"We've got a great big convoy": Alpha 66 members keep on singing that same old song
"We've got a great big convoy": Alpha 66 members keep on singing that same old song
Brett Sokol


"To everyone who is here, if we would have had weapons, this would not have happened." -- Lazaro Gonzalez, addressing a crowd of supporters outside his house following the removal of Elian

Now that el exilio has ended its attacks on Miami's beleaguered tires, newspaper vending machines, and Dumpsters, the only question is: What's next? The local mainstream media has been joined by a chorus of elected officials in calling for "dialogue," "healing," and "building bridges" between aggrieved communities. Frankly such talk is asinine; returning to the pre-Elian status quo does no one any good -- except of course, those who seek to keep the city's political and cultural life under the thumb of rightist Cuban exiles.

Bishop Victor Curry, head of Miami's NAACP chapter and a rare voice of unvarnished truth of late, summed up the current state of affairs during WPLG-TV's (Channel 10) April 26 "town-hall meeting." After listening to fellow panelist Miami-Dade Mayor Alex Penelas deliver a string of pieties to the greatness of diversity, and Fort Lauderdale Mayor Jim Naugle salute exile tire burnings as something we should be "proud of," Curry had heard enough. He explained that had it been Miami's black community that was setting fires and running amok, and not Cubans, commentators would have been quick to brand blacks as "animals" engaged in a riot, instead of making apologies for a saddened ethnic group engaged in a civil disturbance. "When you're in power, it's easy to overlook racism and just say we're a diverse community," Curry said bitterly. "We're not going to build bridges. The bridge is burnt.... The problem is we are in denial. We paint it over. We cover it with niceties like 'We are [a diverse community of] 156 different languages.'"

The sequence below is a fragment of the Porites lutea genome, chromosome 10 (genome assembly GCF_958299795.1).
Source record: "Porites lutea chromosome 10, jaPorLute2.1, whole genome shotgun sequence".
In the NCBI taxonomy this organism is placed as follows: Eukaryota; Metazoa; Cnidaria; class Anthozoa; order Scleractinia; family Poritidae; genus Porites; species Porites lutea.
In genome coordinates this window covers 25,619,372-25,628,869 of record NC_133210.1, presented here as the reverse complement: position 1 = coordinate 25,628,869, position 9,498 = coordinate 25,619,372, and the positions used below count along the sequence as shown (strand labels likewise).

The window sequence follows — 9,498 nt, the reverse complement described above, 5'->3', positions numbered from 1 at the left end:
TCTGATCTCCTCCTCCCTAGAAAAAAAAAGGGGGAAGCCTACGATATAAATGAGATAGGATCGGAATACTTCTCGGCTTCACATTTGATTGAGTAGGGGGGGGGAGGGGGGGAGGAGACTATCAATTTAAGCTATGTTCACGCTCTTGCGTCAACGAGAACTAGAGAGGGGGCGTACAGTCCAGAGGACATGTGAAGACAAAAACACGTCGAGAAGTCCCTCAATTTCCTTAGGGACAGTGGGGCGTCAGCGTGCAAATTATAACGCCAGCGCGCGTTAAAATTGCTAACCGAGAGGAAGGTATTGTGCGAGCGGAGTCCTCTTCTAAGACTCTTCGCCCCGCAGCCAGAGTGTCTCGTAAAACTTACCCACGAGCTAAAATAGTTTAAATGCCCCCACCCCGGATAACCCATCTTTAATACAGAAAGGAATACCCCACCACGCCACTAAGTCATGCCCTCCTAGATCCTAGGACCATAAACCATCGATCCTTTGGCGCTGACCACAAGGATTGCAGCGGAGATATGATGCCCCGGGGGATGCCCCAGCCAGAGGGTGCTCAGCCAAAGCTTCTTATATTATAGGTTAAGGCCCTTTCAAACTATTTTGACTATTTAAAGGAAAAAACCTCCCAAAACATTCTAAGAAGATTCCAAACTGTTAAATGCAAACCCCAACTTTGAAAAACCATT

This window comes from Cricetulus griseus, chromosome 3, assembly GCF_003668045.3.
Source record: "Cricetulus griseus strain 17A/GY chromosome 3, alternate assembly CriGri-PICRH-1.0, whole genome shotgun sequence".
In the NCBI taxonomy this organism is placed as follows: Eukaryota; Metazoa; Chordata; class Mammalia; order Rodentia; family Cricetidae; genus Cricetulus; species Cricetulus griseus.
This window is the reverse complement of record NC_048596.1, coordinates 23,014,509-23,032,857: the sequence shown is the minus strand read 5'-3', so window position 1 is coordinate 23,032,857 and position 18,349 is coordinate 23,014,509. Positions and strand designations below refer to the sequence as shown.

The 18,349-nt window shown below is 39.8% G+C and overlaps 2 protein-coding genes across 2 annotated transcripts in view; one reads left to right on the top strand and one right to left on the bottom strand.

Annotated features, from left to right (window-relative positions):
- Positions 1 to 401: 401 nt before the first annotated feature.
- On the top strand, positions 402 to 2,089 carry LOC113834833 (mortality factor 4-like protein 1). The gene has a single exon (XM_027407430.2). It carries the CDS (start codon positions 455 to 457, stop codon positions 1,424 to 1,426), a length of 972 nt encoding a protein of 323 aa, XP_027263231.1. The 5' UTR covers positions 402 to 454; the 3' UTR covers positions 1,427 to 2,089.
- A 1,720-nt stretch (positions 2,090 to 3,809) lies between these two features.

The next move for disgusted Miamians, then, isn't to waste any more time breaking bread with Cuban-exile leaders, but to take decisive actions to finally free this city from the grip of the last remaining Cold War holdouts. Ending the nonsensical trade embargo against Cuba would be a welcome first step, whether or not you agree with Kulchur that such a move and its resultant flood of foreign influence would do more to bring down Fidel Castro than any amount of flag waving in Miami. Certainly if we can normalize relations with dictatorial regimes such as China and Vietnam (a nation, lest we forget, with which we were once openly at war, an example that surely dwarfs the legacy of the on-again, off-again CIA shenanigans and proxy soldiers we've thrown at Fidel), we can do the same with Cuba.

From a national perspective, the outlook for tossing the embargo aside looks rosy. Public-opinion polls conclusively show overwhelming support for such a move. Moreover, in 1999 alone, nearly 200,000 Americans voted with their feet, visiting Cuba in spite of travel bans to the island. And the details of the INS raid on Lazaro Gonzalez's Little Havana home demonstrate that the federal government is listening to this groundswell. By 2:30 that fateful morning, a sizable contingent of Miami police officers had fully cordoned off the eastbound side of the MacArthur Causeway, providing a safe getaway route to a helicopter on Watson Island for the federal agents returning Elian to his father. At least three hours before authorities first knocked on Lazaro's front door, word of said raid's imminence had been dispatched throughout a significant chunk of the Miami Police Department. Yet no call was put in to either Miami Mayor Joe Carollo or Miami-Dade Mayor Alex Penelas. The implication is obvious: Had they been so alerted, either official would have tipped off exile leaders (and by extension, Spanish-language radio), thus sparking a mass mobilization of protesters around the Gonzalez house. But the deeper meaning here shouldn't be lost on anyone. In the eyes of Washington, D.C., there is no longer any difference between street thugs such as Vigilia Mambísa's Miguel Saavedra or the Movimiento Democracia's Ramon Raul Sanchez and supposedly responsible elected Cuban-American officials like Penelas and Carollo. Consider that it was only this past fall that Penelas's name was being bandied about the beltway as a serious contender for the Democratic Party's vice-presidential slot alongside Al Gore. Oh, how the mighty have fallen.